July 3, 2011 at 2:15 am |
  20. Echo

    ....I'm sorry, special undergarments? What kind? This is absolutely vital to my understanding of this article. Mostly because I laughed so hard when I read it I couldn't keep going. I'm dying to know what religious undergarments are.

    June 28, 2011 at 3:44 pm |
    • Adam

      There's a lot of important symbolism involved but it's the same concept as somebody wearing a wedding ring to honor the covenant made with a spouse. The bible talks about different sacred clothings worn in old testament times.. It's like that

      June 28, 2011 at 4:02 pm |
    • i wonder

      Echo: You can Google the undergarments and see pictures.

      They *are* a little strange, but I have no more problem with them than with other symbolic ornamentation - crucifixes on chains, lapel pins, tattoos, nose rings, or whatever. What I do question, though, are the unbelievable fantasies which they honor and proclaim as truth.

      June 28, 2011 at 7:18 pm |
    • emanym

      If you google "Mormon Underwear" you can see them. They have markings on breast area, navel area and knee. All info for markings can be found online. They are to be warn at all times, unless you are swimming, working out. Mormon women must wear their bra OVER the garment because the garment must touch the skin. The bottom the garment is supposed to come to the knee (that is why the marking is over the knee). But I knew a lot of mormon gals who bought the bottom part in a super small, tighter size so that they wouldn't show when they wore shorts or crossed their legs with dresses. Also the female garment has a capped sleeve, which means a mormon women should never wear a sleeveless dress. It is not uncommon for mormons to check each other to see if the other is wearing the garment. There are obvious garment lines. To say that garments are just a "symbol" along the same line as a wedding band is hysterical.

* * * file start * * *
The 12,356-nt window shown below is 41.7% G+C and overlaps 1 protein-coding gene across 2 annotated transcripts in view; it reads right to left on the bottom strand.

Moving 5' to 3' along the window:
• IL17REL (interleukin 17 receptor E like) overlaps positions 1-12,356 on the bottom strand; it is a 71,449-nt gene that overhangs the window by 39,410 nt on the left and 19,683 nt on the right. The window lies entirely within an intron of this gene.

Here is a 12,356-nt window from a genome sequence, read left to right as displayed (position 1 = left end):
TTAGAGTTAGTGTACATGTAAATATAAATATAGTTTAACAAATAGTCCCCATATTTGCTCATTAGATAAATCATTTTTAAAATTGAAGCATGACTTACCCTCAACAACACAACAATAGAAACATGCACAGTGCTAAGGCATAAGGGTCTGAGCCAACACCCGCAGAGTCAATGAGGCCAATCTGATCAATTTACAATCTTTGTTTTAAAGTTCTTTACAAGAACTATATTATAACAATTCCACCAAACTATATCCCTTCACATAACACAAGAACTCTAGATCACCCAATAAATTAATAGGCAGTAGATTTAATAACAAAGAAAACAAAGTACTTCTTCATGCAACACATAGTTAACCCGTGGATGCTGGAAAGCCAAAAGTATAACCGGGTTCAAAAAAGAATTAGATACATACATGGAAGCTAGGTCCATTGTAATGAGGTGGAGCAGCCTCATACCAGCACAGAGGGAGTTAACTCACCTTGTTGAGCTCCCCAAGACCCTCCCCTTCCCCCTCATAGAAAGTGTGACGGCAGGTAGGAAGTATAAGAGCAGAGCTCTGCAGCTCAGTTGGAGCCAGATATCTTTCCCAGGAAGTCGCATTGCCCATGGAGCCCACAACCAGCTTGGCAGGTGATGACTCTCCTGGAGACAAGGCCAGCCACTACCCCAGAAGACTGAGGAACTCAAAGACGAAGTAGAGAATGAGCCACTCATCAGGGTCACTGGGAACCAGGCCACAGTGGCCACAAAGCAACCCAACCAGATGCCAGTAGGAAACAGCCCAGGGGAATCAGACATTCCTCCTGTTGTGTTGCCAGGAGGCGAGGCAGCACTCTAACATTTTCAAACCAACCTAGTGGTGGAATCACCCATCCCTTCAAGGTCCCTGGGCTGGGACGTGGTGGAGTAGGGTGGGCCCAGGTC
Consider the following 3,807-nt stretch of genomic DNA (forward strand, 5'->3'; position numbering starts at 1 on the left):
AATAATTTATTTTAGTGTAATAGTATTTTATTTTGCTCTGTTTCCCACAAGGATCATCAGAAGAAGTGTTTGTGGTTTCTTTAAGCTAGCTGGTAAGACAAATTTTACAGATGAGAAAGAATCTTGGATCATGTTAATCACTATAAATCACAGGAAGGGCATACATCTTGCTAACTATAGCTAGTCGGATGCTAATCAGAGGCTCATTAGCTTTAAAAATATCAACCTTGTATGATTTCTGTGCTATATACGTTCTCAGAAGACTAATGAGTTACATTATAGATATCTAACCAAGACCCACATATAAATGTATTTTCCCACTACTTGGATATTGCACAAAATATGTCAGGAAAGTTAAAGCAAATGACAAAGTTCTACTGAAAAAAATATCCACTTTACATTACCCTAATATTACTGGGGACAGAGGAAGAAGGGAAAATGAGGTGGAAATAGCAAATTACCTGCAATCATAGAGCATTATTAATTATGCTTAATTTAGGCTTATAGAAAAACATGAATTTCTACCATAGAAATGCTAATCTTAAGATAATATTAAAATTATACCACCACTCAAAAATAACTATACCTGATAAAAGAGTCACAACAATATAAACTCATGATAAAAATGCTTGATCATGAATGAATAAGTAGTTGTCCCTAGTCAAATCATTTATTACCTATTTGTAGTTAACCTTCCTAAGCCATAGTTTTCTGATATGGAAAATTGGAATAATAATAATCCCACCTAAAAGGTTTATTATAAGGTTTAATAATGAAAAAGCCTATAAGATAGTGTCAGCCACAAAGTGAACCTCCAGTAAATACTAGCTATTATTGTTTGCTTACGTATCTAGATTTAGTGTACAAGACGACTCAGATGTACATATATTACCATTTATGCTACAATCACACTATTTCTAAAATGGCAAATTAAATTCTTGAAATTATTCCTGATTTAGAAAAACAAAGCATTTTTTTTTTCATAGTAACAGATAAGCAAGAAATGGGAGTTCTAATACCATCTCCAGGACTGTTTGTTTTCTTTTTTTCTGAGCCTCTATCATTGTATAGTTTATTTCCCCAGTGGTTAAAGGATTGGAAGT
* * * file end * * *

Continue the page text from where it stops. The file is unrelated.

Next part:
June 30, 2011 at 10:44 am |
    • Segev Stormlord

      I...am sadly unsurprised by your assertion that there are mormons who "check each other" for wearing the garments. However, that level of snooping and noseyness is not doctrinal and is far too judgmental. (Heck, many mormons don't wear the garments because they've not been through the Temple yet.)

      July 7, 2011 at 4:39 pm |
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The CNN Belief Blog covers the faith angles of the day's biggest stories, from breaking news to politics to entertainment, fostering a global conversation about the role of religion and belief in readers' lives. It's edited by CNN's Daniel Burke with contributions from Eric Marrapodi and CNN's worldwide news gathering team.